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Repeal Bill Will Remove the Right to Sue Government

Repeal Bill Will Remove the Right to Sue Government

Great repeal bill

A clause in the Brexit bill which is due to be debated in September could see British people lose the right to seek compensation or damages over issues including employees’ rights and business regulation.

Since a European Court ruling in 1991, also known as the Francovich ruling, citizens have been able to sue their respective governments for damages if their rights were infringed by the “sufficiently serious” failure of a country to implement EU law. But British ministers are reportedly set to debate a clause in the bill that will call for there to be “no right in domestic law on or after exit day to damages in accordance with the rule in Francovich.”

As the law stands now, the government is potentially liable to pay compensation to those affected for failing to implement the directive. The Francovich ruling has been used successfully a number of times to sue the British government.

Legal experts say the clause could mean the government avoiding liability for past breaches of EU law, when it was a member of the bloc.

Ministers have issued a statement which says individuals would retain the ability to receive damages or compensation for losses caused by breaching the law, but did not explain how this could still be done.

‘A chilling clause buried deep in small print’

Martha Spurrier, the director of human rights group Liberty, said: “This chilling clause, buried deep in the bill’s small print, would quietly take away one of the British people’s most vital tools for defending their rights . . . Putting the Government above the law renders our legal protections meaningless. It exposes a clear agenda to water down our rights after Brexit – and shows exactly why the Human Rights Act is going to be all the more essential after we leave.”

She added:

“We need more than words – we need a formal commitment in the Repeal bill, in the black and white letter of the law, that the British people will not leave the EU with fewer rights than we have now.”

A spokesperson for the Department for Exiting for the EU said:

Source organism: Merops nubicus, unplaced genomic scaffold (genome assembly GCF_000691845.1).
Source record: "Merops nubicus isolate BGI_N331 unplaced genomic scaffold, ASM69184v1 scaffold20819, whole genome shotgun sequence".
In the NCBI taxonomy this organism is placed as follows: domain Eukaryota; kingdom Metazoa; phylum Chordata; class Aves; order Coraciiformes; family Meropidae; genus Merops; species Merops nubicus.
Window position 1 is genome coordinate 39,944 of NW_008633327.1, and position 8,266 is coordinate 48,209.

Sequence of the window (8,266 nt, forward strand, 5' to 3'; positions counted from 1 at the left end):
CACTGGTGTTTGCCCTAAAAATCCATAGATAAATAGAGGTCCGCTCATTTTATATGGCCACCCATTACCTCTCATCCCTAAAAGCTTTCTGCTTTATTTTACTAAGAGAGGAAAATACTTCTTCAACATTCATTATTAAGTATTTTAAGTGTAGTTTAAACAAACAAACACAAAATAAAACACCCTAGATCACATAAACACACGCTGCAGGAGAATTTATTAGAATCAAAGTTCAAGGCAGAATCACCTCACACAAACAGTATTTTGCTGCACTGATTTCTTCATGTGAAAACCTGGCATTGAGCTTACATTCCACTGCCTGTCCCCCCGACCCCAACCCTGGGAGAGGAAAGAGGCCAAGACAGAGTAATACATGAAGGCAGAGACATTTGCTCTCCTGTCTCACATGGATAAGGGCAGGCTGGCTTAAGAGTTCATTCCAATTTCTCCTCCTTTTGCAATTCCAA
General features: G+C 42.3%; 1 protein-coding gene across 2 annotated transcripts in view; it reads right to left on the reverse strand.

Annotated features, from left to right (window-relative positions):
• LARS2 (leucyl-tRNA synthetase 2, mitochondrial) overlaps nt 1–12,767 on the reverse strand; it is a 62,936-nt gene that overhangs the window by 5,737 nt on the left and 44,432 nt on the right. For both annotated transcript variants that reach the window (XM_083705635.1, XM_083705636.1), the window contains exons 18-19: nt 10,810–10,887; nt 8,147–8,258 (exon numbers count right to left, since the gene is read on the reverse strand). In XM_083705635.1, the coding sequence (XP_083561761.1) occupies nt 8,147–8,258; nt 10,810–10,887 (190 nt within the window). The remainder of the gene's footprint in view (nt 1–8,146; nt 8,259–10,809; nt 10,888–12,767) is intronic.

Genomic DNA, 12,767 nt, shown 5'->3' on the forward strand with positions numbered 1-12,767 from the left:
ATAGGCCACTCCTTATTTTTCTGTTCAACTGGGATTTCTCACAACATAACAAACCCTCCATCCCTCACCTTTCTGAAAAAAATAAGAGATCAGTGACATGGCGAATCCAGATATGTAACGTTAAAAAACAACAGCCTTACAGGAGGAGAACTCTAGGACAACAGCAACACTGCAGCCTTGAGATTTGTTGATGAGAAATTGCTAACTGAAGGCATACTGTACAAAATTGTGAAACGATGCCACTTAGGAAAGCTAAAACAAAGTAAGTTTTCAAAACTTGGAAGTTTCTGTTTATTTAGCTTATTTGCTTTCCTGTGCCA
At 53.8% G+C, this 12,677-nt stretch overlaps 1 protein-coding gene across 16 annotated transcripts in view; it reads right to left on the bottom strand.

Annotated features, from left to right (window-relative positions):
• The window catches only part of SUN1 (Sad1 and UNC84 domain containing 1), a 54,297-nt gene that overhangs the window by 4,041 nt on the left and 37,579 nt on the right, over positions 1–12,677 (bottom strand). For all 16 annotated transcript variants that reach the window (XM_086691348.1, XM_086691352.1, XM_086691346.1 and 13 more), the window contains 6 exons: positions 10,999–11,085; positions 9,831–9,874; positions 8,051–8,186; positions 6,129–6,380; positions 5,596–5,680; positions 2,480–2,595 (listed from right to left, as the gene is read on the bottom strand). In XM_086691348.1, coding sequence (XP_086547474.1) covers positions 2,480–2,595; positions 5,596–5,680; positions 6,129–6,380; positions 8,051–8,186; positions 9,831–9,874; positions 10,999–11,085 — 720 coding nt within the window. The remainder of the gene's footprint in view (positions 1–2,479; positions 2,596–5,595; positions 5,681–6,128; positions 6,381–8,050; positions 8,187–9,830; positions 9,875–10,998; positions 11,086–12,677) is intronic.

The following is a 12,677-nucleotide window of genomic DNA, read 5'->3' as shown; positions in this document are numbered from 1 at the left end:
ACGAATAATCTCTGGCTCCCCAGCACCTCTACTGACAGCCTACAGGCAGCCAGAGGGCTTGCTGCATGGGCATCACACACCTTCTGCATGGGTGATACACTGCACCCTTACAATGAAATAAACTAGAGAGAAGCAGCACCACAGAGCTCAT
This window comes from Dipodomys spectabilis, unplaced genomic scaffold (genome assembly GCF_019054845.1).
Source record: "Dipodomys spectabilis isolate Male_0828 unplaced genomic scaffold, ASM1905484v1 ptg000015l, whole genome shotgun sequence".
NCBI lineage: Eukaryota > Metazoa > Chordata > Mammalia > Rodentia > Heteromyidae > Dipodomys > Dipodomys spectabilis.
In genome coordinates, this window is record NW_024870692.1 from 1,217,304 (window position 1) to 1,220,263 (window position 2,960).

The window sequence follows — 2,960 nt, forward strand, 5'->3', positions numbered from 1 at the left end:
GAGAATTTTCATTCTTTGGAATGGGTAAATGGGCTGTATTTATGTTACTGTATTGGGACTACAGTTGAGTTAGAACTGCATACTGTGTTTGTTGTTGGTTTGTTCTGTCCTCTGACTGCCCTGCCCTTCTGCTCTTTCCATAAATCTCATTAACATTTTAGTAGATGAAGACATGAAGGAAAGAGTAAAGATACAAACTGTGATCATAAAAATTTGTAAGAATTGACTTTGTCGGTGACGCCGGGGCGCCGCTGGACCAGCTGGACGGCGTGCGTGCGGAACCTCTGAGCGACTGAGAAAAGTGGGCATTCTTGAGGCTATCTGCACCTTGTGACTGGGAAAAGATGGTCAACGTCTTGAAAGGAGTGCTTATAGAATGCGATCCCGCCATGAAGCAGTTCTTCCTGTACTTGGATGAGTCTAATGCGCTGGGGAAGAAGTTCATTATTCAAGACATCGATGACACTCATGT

“The UK has a longstanding tradition of ensuring our rights and liberties are protected. The right to Francovich damages is linked to EU membership. The government, therefore, considers that this will no longer be relevant after we leave. After exit, under UK law it will still be possible for individuals to receive damages or compensation for any losses caused by breach of the law.”

Chris Leslie, a Remain campaigner and former Labour frontbencher, vowed to challenge the government in Parliament for going back on its pledge not to take away citizens’ rights.

New extradition powers for British judges

British judges will be able to block extradition requests by EU nations after Brexit. Brexit Secretary David Davis has said that the Supreme Court will act as the final body of appeal for British citizens facing extradition under the European Arrest Warrant instead of EU courts. The approach is intended to address the concerns of eurosceptic Tory MPs who believe that retaining the European Arrest Warrant will mean British citizens being extradited and forced to face what some say are “sub-standard” judicial systems in other European countries.

Guy Verhofstadt, the European Parliament’s chief Brexit negotiator, said:

“We seek a close relationship with the UK after Brexit particularly on Justice and security matters. Criminals and terrorists must not be the beneficiaries of Brexit . . . However we are also determined that the legal order of the European Union is respected. The European Arrest Warrant is an instrument of European Union law and will therefore continue to be overseen by the European Court of Justice.”

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